In a first of its kind opinion, the U.S. Court of Appeals for the Third Circuit (which hears appeals from the federal district courts in Delaware, New Jersey, and Pennsylvania) ruled that an employer does not violate the Fair Labor Standards Act (FLSA) when it deducts time from FLSA-exempt employees’ paid time off (PTO) banks for failing to meet productivity targets.
To understand the decision, we first need a refresher on the FLSA and how it requires employers to pay exempt employees. Employees are presumptively entitled to be paid a minimum wage for all hours worked, plus overtime – 1.5x their regular rate of pay – when they work more than forty (40) hours in a workweek. An exception to the overtime requirement applies when an employee’s salary and job duties fall within one of the recognized overtime exemptions. The so-called “white collar” exemptions apply to executive, administrative, and professional employees who not only perform exempt job duties but are paid a guaranteed salary of at least $684/week that is not subject to deduction based on the quality or quantity of work they perform.
With that primer in mind, we turn to the facts in Higgins v. Bayada Home Health Care Inc., No. 21-3286 (3rd Cir. Mar. 15, 2023), a class and collective action brought by clinicians who worked for a home health agency. The agency established productivity point targets for each clinician, which they satisfied by completing tasks such as routine home visits, office work, or scheduling follow-up appointments. Productivity targets were linked to the clinicians’ base salary and PTO accrual and could be adjusted upward or downward with a corresponding adjustment to salary and accrual rate. When clinicians exceeded their productivity minimums, they received additional compensation. When they missed their weekly productivity minimums, the agency deducted hours from their PTO banks in an amount equivalent to the difference between their actual performance and their target performance. Although the home health agency never deducted wages from the clinicians’ base salaries to cover productivity deficits, the clinicians reasoned that PTO was a “proxy” for salary and alleged that these deductions “were effectively reductions in their salary.” By treating them as “wage earners whose total compensation is pegged to the number of hours they work,” the clinicians argued that the home health agency forfeited their exempt status, entitling them to overtime pay.
Both the district court and the appellate court rejected the clinicians’ “proxy” theory out of hand. Writing that their “arguments miss the mark,” the Third Circuit opined that the question is not whether a pay structure approximates an hourly wage, or even whether an employer threatens to dock a salaried exempt employee’s wages, “but whether an employer made an actual deduction from an employee’s base pay.” Looking first at the plain language of the Department of Labor’s (DOL) FLSA regulations, which provide that an employee is “not paid on a salary basis if deductions from the employee’s predetermined compensation are made for absences occasioned by the employer or by the operating requirements of the business,” 29 C.F.R. § 541.602(a)(2), the Court held that the only question before it was whether PTO constitutes “predetermined compensation.”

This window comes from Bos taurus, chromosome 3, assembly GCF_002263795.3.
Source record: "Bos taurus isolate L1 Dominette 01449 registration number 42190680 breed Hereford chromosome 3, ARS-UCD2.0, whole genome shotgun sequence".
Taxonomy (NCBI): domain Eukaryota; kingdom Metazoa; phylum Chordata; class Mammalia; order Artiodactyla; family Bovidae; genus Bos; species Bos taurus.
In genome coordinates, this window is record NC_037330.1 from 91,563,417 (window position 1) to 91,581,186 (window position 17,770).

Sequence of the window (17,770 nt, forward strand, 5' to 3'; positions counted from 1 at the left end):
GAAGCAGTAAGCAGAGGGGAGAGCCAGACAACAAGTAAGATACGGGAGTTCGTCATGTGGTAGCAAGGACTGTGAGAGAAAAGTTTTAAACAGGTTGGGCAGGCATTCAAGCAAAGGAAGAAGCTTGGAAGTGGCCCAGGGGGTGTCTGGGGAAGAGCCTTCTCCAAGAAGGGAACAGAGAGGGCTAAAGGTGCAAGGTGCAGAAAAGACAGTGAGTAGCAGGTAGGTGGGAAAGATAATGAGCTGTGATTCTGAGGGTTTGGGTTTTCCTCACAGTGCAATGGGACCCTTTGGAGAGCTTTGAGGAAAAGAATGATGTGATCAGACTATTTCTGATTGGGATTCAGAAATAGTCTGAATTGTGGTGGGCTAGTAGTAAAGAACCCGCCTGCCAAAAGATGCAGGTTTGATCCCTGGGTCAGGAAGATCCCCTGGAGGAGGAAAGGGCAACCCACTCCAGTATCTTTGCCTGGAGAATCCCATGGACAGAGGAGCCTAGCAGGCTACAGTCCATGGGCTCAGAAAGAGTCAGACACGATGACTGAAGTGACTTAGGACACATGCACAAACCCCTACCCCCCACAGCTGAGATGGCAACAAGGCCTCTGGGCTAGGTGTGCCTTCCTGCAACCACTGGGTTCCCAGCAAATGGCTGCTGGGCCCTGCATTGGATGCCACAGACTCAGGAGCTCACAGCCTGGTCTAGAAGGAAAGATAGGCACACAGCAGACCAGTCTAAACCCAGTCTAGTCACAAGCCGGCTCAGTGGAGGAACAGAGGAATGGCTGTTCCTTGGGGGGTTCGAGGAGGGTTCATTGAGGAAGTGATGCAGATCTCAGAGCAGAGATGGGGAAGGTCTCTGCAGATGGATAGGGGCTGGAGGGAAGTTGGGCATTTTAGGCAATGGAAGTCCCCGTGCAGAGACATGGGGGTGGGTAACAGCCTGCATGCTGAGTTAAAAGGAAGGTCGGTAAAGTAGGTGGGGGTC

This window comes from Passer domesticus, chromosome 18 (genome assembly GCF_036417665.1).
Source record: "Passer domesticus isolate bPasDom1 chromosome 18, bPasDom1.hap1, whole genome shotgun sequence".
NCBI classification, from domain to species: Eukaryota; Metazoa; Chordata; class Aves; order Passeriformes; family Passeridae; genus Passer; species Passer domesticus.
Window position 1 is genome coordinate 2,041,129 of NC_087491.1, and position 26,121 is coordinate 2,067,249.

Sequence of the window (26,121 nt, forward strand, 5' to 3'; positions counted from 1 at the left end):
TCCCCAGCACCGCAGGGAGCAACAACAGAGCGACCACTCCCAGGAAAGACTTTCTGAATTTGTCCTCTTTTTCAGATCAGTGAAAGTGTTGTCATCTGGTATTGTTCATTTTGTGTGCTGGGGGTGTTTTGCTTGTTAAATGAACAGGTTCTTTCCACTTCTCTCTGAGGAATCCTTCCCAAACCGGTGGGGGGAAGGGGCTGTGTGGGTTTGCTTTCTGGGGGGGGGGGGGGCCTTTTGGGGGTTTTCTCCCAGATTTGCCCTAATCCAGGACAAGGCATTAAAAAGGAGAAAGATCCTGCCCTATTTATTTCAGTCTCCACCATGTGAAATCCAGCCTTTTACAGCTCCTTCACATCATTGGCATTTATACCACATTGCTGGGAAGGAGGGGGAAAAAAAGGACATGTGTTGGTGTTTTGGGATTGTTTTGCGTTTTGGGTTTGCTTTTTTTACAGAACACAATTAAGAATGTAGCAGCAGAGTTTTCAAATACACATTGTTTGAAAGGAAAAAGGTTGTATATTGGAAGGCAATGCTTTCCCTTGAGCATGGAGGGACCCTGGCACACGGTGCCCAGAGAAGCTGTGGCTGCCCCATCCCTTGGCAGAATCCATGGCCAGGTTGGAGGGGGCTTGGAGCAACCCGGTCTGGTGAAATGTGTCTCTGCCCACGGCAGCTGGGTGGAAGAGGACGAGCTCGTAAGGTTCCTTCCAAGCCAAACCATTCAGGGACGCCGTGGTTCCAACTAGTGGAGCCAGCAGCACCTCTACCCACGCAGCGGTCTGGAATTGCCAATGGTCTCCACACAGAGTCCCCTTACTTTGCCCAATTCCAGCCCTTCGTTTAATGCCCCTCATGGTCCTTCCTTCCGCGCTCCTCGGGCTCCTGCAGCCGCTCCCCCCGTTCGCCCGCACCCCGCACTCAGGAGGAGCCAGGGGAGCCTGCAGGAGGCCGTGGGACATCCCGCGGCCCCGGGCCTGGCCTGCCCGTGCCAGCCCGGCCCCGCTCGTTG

The Court resolved that question in favor of the employer. Neither the FLSA nor the DOL regulations define the term “salary,” but the Court nevertheless found “a clear distinction between salary and fringe benefits like PTO,” deriving support for this distinction from three general usage and legal dictionaries, all of which distinguish periodic wage payments (salary) from benefits provided in addition to basic wage rates (fringe benefits). Since the home health agency never deducted from the clinicians’ base salaries, the clinicians continued to receive their “predetermined compensation” – that is, their salaries – each pay period, irrespective of the deductions from their fringe benefit PTO banks. That PTO might be converted to cash in the future – such as by cashing it out at year-end or because the employer includes unused, accrued PTO in employees’ terminal wage payments – was irrelevant. The clinicians’ predetermined compensation for the weeks in which they did work did not fluctuate, so the potential monetary equivalent of PTO was immaterial.
Although the decision involved a legal issue of first impression, its rationale aligns with the DOL’s longstanding guidance on this subject. In a 2009 Opinion letter (DOL Op. Ltr. Jan. 16, 2009), the DOL’s Wage and Hour Division explained that the salary docking prohibitions in the FLSA overtime exemption regulations do not extend to nonmonetary compensation such as vacation time or sick leave:
In no event can any deductions from an exempt employee’s salary be made for full or partial day absences occasioned by lack of work[.] … Employers can, however, make deductions for absences from an exempt employee’s leave bank in hourly increments, so long as the employee’s salary is not reduced. If exempt employees receive their full predetermined salary, deductions from a leave bank, whether in full day increments or not, do not affect their exempt status.
Accordingly, employers safely can deduct missed work hours from exempt employees’ PTO or vacation banks without risking their exempt status. In addition, employers – at least those in the Third Circuit – can also dock PTO banks to discourage inefficiency or for other purposes without risking overtime liability.